One would come from the weather, specifically a tropical disturbance called
"Amy." The other would come from the New York Yacht Club race committee in
charge of the event. Once again, the issue would be over handicaps and
course distances. The handicap course distance for the race would be 3,160
miles, some 229 miles longer that the actual distance sailed, which was
2,932 miles.

The race started in a very light, 5-8 knot breeze at 1130 on June 29, 1975.
For the first twelve hours we made little progress, but around midnight,
both the fog and the wind rolled in. As the breeze rose from 19-26 knots,
right on the button, the seas started to build and we made several sail
changes in response. The log shows that we registered over 160 miles over
the first 24-hours.

On Day 2, still thrashing to windward, the breeze increased to 40-45 knots.
Amy, whose status was wavering between a tropical storm and a hurricane, had
suddenly become very active. KIALOA III was to the north of the depression,
and we knew that Amy would shadow us and then slowly cross our path as she
followed the Gulf Stream to the north-northeast.

The third night was very rough. Sailing on port tack, we had KIALOA III
fully reefed with our smallest headsail, the storm forstaysail, set on the
inner forestay. It was a wild ride, but thanks to our excellent helmsmen and
crew, we were always in control. At all times we had two capable drivers on
station in the cockpit, one actually steering and the other calling waves or
ready to lend a hand when necessary. -- Read on:

This year has been a great success for the Camet shorts, winning awards in
an independent field test and are highly recommended as the best buy for
quality, design, comfort fast drying and durability. Women's Wahine shorts
won the award as best women's shorts. The already available new 2013 Color
for the popular Nantucket shorts is silver with a silver reinforced seat,
more new colors will be available shortly. Teams using the Camet shorts have
won the Farr 40 Worlds, Etchells Worlds and many more. Don't wait any
longer, if you haven't tried them yet, now is the time.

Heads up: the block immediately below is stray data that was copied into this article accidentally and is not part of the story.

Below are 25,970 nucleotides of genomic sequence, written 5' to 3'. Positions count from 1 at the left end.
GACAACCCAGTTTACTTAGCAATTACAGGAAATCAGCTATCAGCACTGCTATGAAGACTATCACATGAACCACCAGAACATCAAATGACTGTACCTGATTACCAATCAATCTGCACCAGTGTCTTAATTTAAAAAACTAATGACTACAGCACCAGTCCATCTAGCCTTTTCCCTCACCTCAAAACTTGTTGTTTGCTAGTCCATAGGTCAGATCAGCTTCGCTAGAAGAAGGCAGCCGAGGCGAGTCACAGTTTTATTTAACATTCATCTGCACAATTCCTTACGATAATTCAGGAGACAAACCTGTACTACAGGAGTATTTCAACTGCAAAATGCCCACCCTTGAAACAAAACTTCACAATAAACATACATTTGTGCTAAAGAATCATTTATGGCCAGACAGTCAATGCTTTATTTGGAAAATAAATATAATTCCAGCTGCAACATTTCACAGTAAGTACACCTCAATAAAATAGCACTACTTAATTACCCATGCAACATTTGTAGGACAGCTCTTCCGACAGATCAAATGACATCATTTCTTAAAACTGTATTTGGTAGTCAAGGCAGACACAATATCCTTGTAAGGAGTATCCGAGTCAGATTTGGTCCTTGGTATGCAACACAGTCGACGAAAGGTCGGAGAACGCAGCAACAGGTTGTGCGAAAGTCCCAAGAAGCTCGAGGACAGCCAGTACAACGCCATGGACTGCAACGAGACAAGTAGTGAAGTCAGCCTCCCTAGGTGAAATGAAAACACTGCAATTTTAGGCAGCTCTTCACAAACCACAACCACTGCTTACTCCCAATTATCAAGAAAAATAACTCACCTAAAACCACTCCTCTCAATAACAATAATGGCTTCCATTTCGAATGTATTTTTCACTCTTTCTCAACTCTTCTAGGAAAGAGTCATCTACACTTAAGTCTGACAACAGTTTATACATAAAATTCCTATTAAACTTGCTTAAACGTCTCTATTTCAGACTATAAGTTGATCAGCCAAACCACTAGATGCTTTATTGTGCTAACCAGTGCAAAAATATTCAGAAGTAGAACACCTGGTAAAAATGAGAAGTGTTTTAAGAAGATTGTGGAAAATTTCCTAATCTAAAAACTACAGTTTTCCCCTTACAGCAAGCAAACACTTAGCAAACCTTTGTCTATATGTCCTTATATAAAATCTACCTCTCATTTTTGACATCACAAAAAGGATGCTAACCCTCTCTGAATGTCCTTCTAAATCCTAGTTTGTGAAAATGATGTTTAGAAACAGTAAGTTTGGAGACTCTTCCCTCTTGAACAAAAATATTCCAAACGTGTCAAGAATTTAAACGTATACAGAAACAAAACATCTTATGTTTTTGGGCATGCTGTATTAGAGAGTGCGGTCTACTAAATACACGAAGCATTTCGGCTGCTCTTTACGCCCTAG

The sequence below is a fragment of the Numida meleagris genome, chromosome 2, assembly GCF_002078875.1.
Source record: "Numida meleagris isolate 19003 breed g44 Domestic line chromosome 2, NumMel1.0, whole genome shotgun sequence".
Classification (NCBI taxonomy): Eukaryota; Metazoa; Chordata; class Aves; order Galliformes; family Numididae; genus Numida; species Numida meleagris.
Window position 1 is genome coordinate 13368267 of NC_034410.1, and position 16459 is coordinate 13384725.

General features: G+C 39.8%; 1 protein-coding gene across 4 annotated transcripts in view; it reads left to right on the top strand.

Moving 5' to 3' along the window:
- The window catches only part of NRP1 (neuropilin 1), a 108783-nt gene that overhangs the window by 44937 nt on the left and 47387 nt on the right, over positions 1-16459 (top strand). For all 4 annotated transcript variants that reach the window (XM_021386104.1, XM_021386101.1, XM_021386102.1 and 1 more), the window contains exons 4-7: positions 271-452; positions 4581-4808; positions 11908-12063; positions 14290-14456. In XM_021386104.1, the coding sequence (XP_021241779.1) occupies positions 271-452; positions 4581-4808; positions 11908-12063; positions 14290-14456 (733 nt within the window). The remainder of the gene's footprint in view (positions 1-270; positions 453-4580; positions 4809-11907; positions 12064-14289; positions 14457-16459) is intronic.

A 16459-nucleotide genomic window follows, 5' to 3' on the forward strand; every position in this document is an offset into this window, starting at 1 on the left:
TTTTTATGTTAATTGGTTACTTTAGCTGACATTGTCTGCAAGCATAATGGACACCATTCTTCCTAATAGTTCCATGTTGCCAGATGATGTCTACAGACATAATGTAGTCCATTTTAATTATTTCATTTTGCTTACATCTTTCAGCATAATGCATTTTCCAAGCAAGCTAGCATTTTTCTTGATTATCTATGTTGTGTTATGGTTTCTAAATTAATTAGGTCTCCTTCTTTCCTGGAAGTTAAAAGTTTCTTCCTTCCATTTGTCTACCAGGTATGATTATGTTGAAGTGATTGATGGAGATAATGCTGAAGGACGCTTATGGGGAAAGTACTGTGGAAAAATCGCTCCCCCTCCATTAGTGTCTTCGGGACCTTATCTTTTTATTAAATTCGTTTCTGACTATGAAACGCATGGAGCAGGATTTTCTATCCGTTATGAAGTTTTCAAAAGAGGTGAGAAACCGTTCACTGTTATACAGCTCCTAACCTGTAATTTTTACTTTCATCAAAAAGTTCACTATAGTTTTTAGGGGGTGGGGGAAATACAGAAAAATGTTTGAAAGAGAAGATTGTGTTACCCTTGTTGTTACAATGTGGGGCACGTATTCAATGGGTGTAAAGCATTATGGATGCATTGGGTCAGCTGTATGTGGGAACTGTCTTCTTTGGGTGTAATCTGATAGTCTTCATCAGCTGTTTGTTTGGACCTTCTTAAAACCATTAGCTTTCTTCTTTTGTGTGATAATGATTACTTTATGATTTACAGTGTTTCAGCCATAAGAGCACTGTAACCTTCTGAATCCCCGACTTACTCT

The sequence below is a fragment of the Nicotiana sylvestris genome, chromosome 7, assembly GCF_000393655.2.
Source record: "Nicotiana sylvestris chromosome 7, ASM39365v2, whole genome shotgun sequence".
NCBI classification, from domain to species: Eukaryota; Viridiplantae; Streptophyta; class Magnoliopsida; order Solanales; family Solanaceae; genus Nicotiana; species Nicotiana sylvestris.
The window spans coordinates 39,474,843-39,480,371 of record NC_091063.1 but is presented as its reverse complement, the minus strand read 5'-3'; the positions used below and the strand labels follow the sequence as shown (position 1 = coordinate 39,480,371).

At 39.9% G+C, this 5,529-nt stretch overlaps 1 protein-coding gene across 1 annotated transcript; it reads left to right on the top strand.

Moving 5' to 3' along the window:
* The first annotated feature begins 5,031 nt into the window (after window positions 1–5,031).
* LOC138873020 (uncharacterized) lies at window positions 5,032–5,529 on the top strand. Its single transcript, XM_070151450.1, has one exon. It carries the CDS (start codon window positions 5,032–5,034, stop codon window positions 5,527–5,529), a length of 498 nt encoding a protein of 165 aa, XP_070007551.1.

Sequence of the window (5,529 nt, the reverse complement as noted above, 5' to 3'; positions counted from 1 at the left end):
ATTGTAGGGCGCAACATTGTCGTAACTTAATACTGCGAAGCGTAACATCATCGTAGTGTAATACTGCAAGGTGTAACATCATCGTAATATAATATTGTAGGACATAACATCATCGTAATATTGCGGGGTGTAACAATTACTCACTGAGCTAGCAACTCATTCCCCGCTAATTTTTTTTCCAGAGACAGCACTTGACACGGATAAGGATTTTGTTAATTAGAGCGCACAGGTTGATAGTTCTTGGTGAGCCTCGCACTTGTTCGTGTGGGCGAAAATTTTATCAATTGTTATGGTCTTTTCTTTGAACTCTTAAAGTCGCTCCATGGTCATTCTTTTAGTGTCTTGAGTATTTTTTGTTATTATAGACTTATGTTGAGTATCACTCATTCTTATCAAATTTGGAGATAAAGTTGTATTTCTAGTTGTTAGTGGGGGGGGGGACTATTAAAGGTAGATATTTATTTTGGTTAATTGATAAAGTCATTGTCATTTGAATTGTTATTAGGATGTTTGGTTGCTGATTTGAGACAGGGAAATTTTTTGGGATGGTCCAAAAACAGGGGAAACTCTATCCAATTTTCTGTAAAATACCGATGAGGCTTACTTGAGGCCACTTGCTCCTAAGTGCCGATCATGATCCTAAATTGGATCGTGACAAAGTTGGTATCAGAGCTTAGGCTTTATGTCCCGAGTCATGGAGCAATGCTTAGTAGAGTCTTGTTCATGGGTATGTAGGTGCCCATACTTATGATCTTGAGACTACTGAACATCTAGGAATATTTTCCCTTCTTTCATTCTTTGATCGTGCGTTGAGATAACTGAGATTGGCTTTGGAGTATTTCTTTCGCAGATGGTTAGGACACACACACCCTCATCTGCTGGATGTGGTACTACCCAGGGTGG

Next spring on Sydney Harbor, the birthplace and home of the 18's World
Championships, the JJ Giltinans 2013 are set to host not one but two
all-female teams for the first time. Earlier this summer, the Skiff Chicks
Racing team featuring Alexandra 'Alex' South (daughter of former Giltinans
champion Adam South) was announced as the first all-girl team to contest the
Giltinans Championship since it began in 1938.

San Francisco Bay native Katie Love has also been sailing the Aussie Skiff
on the Bay for several seasons and has assembled another all-girl team,
Chad's Angels, to take on the boys and the SCR girls in Sydney. Chad's
Angels is supported and coached by Chad Frietas of Skiff based
in San Francisco. asked Chad's Angels - Katie, Emma and
Christine - a few questions about racing the 18 and what they hope to
You began sailing when & on what?

Katie: My mom would take me out on her Star boat when I was a baby, but I
started sailing at 6 on my own in a Naples Sabot at San Diego Yacht Club.
Boats I sailed on: Laser Radials, 470's, International 14's, 18's, 29ers,
high school sailing, keelboats of all sizes, and recently 49ers.

You want to sail in the JJ's because?

Katie: I want to sail the JJ's because it has been a dream and goal of mine
for quite some time. On rainy days in junior program we would watch the
Extreme Skiffs movie, which was a video on the legendary Grand Prix 18'